Various peer-reviewed literature supports the use of Pelvic Health Physiotherapy in the prevention and treatment of incontinence and pelvic pain in both females and males.

What are the conditions we can help treat?

Urinary Incontinence
Pelvic Organ Prolapse
Dysmenorrhea (painful periods)
Dyspareunia (painful intercourse)
Interstitial Cystitis
Bladder Pain Syndrome
Vaginismus
Vulvodynia
Postpartum Pelvic Pain
Coccyx pain
Chronic Prostatitis

What should you expect from Pelvic Health Physiotherapy?

A Pelvic Health Physiotherapist has received specialized training in assessing and treating pelvic floor dysfunction. They can identify issues in the pelvic floor, and through treatment help to improve symptoms of pelvic floor dysfunction. Their treatment includes both internal and external manual therapy, education, and exercise prescription.

We recognize that this is a sensitive subject and body area. Therefore, we work hard to maintain an inclusive environment where you can expect to feel respected and well heard.

Pelvic dysfunction can severely impact your life. Pelvic Health Physiotherapy will help get you back to your life and reach your goals.


Manual Lymph Drainage

Manual Lymph Drainage (MLD) Manual Lymph Drainage is necessary to manage fluid volume of the affected extremity to a normal or near normal size. MLD is a type of gentle massage which is intended to encourage the natural drainage of the lymph, which carries waste product away from the tissues back toward the heart. MLD uses a specific amount of low pressure and rhythmic circular movements to ... Read More

Manual Lymph Drainage (MLD)

Manual Lymph Drainage is necessary to manage fluid volume of the affected extremity to a normal or near normal size. MLD is a type of gentle massage which is intended to encourage the natural drainage of the lymph, which carries waste product away from the tissues back toward the heart. MLD uses a specific amount of low pressure and rhythmic circular movements to stimulate lymph flow and re-route it around blocked areas into more centrally located healthy lymphatic vessels, which will eventually drain into the venous system. Bandages are used in the phase 1 and compression garments in phase 2.

The Lymphatic System and Lymphedema

Your lymphatic system plays a large role in immune function and circulation. It consists of lymph vessels meeting up with lymph nodes located in your neck, armpits and groin. As the lymph vessels move fluids out of the tissues, waste products, bacteria, dead cells and large protein molecules are collected. The waste products are carried to the lymph nodes to be broken down and eliminated, while the protein rich fluid is transported back to the heart to rejoin circulation.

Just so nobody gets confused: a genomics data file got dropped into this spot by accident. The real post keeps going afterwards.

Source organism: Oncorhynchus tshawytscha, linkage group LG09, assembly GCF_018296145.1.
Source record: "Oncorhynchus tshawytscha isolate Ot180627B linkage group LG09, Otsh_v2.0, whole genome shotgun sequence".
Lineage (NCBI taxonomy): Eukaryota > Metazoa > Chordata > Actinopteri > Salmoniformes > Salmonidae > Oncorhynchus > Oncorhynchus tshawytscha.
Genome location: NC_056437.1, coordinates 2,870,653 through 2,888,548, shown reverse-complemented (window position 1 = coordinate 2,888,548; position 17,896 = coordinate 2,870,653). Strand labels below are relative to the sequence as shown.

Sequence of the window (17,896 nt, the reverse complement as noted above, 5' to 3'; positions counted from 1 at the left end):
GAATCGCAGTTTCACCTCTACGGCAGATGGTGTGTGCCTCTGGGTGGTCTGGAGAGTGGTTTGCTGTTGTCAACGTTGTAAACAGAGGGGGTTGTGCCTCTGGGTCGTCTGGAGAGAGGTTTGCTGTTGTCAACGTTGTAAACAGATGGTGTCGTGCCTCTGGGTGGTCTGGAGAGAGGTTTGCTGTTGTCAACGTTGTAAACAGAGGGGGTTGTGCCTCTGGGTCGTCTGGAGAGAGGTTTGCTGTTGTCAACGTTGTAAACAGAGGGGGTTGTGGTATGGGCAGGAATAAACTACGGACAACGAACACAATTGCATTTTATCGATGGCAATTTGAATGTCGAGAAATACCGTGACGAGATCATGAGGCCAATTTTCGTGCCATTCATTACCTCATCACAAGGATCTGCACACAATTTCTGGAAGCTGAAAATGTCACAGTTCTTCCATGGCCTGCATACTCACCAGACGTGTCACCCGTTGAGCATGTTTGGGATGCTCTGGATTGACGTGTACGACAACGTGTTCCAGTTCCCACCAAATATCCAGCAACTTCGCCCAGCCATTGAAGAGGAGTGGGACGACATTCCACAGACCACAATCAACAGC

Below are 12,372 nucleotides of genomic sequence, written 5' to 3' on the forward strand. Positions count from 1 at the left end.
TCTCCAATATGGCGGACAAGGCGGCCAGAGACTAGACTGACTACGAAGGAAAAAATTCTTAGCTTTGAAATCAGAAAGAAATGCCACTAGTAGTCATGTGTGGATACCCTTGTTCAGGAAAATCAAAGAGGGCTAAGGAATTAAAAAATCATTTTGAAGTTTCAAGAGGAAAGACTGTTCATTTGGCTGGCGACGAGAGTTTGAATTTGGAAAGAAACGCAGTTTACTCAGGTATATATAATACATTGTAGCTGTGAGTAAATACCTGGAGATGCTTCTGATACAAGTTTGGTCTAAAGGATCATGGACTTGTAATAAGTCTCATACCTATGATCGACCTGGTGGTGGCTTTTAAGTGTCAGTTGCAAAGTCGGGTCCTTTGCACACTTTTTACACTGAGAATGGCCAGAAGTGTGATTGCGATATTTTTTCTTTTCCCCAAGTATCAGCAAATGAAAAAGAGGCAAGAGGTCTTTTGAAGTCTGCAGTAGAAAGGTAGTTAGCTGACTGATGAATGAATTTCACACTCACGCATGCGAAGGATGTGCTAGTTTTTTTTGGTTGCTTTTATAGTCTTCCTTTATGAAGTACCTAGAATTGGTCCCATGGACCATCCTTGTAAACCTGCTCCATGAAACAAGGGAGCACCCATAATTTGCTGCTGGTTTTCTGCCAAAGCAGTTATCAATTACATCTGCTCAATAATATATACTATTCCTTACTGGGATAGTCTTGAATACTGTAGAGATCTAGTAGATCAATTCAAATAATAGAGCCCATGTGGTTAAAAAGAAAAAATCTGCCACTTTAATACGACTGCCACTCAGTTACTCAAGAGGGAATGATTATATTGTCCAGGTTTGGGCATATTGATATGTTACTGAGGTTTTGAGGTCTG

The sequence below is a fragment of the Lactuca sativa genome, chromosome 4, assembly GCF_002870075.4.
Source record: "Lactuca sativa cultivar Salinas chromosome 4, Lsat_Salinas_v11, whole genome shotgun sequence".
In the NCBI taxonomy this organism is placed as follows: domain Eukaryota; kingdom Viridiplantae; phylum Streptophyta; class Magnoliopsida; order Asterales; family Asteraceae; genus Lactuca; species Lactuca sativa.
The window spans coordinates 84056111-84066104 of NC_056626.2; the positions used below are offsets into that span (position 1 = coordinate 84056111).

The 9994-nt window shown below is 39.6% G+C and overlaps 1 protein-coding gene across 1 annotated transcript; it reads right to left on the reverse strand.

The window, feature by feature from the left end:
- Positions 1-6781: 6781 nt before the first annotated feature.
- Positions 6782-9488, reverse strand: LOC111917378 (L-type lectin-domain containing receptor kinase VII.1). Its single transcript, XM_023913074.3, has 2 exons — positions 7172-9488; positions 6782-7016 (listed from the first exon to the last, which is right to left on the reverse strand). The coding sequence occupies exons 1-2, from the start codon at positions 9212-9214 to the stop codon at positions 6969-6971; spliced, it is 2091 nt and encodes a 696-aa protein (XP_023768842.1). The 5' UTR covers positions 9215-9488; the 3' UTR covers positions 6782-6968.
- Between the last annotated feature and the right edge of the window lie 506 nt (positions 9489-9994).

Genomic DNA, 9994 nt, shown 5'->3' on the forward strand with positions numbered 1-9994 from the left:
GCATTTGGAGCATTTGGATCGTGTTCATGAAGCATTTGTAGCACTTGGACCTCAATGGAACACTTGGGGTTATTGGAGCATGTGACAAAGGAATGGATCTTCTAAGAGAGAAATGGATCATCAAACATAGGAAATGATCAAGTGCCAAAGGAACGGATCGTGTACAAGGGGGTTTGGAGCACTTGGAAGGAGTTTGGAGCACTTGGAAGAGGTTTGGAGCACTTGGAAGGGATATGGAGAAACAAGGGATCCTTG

When the lymph vessels are unable to transport lymph fluid back to into circulation it accumulates, resulting in chronic swelling. This build- up of protein-rich lymph fluid is known as lymphedema. Once this condition occurs, the swelling may increase if an effective treatment program is not initiated.

If left untreated it may result in hardening skin tissue, enlargement of the tissue channels that transport the lymph fluid, limit the oxygen in the transport system, interfere with wound healing , and provide a culture medium for bacteria that can result in lymphangitis (infection),.

How Does Lymphedema Develop?

There are two types of Lymphedema, Primary and Secondary, which both occur when normal drainage is impaired or disrupted. Lymphedema most often develops in one arm or leg, but may be present in both arms and both legs. It may also occur in the hands or feet, even in the chest, back, neck, face, abdomen and genitals.

Primary Lymphedema

Primary Lymphedema is caused by malformations of the lymphatic system. These malformations are most common in women. Symptoms may be present at birth or may develop later, often during puberty or pregnancy. Primary lymphedema is most common in the legs, but may also occur in the arms and torso.

Secondary Lymphedema

Secondary Lymphedema is a result to damage to the lymphatic system. Surgical procedures such as mastectomies, lumpectomies with radiation and /or removal of lymph nodes are the most common causes. Secondary lymphedema occurs most commonly in the arms, but may also develop in the legs. Other causes may include a traumatic injury, infection, or severe chronic venous insufficiency.